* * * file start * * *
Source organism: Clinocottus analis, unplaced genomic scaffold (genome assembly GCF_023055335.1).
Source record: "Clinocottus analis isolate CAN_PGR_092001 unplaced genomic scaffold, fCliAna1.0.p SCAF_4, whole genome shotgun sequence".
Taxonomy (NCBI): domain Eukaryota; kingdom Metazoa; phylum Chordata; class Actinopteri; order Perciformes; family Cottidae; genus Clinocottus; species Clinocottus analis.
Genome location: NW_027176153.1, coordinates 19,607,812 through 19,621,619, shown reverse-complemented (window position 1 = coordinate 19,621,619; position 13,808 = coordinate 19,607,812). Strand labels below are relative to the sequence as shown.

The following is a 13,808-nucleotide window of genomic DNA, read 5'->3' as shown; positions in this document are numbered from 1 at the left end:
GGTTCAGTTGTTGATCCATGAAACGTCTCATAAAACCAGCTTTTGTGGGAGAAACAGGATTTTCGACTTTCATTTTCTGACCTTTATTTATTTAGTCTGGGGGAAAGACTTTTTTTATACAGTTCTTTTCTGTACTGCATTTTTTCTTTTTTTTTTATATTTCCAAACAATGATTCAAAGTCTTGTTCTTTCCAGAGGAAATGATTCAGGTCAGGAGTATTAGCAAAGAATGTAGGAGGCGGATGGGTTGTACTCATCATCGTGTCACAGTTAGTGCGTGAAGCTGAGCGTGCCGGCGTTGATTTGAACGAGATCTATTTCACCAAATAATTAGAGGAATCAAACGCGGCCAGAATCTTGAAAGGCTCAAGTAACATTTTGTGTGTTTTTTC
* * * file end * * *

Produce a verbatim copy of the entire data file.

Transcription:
Source organism: Clinocottus analis, unplaced genomic scaffold (genome assembly GCF_023055335.1).
Source record: "Clinocottus analis isolate CAN_PGR_092001 unplaced genomic scaffold, fCliAna1.0.p SCAF_4, whole genome shotgun sequence".
Taxonomy (NCBI): domain Eukaryota; kingdom Metazoa; phylum Chordata; class Actinopteri; order Perciformes; family Cottidae; genus Clinocottus; species Clinocottus analis.
Genome location: NW_027176153.1, coordinates 19,607,812 through 19,621,619, shown reverse-complemented (window position 1 = coordinate 19,621,619; position 13,808 = coordinate 19,607,812). Strand labels below are relative to the sequence as shown.

The following is a 13,808-nucleotide window of genomic DNA, read 5'->3' as shown; positions in this document are numbered from 1 at the left end:
GGTTCAGTTGTTGATCCATGAAACGTCTCATAAAACCAGCTTTTGTGGGAGAAACAGGATTTTCGACTTTCATTTTCTGACCTTTATTTATTTAGTCTGGGGGAAAGACTTTTTTTATACAGTTCTTTTCTGTACTGCATTTTTTCTTTTTTTTTTATATTTCCAAACAATGATTCAAAGTCTTGTTCTTTCCAGAGGAAATGATTCAGGTCAGGAGTATTAGCAAAGAATGTAGGAGGCGGATGGGTTGTACTCATCATCGTGTCACAGTTAGTGCGTGAAGCTGAGCGTGCCGGCGTTGATTTGAACGAGATCTATTTCACCAAATAATTAGAGGAATCAAACGCGGCCAGAATCTTGAAAGGCTCAAGTAACATTTTGTGTGTTTTTTC